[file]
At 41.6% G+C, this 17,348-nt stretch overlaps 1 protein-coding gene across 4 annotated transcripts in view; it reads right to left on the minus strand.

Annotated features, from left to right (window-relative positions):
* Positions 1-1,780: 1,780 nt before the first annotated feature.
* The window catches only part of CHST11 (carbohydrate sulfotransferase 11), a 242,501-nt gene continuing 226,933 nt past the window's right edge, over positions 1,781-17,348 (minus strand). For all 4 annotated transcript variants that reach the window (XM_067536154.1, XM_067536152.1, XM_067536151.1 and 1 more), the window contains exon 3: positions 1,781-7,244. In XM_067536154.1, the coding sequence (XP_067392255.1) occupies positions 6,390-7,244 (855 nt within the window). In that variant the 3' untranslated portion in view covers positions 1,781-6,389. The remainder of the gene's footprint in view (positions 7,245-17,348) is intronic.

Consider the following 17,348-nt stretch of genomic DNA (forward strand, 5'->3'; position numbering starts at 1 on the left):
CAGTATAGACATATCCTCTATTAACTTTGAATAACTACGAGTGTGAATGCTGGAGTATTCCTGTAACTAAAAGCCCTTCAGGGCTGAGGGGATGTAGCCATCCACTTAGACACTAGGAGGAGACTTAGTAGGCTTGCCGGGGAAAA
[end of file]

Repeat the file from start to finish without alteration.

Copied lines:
At 41.6% G+C, this 17,348-nt stretch overlaps 1 protein-coding gene across 4 annotated transcripts in view; it reads right to left on the minus strand.

Annotated features, from left to right (window-relative positions):
* Positions 1-1,780: 1,780 nt before the first annotated feature.
* The window catches only part of CHST11 (carbohydrate sulfotransferase 11), a 242,501-nt gene continuing 226,933 nt past the window's right edge, over positions 1,781-17,348 (minus strand). For all 4 annotated transcript variants that reach the window (XM_067536154.1, XM_067536152.1, XM_067536151.1 and 1 more), the window contains exon 3: positions 1,781-7,244. In XM_067536154.1, the coding sequence (XP_067392255.1) occupies positions 6,390-7,244 (855 nt within the window). In that variant the 3' untranslated portion in view covers positions 1,781-6,389. The remainder of the gene's footprint in view (positions 7,245-17,348) is intronic.

Consider the following 17,348-nt stretch of genomic DNA (forward strand, 5'->3'; position numbering starts at 1 on the left):
CAGTATAGACATATCCTCTATTAACTTTGAATAACTACGAGTGTGAATGCTGGAGTATTCCTGTAACTAAAAGCCCTTCAGGGCTGAGGGGATGTAGCCATCCACTTAGACACTAGGAGGAGACTTAGTAGGCTTGCCGGGGAAAA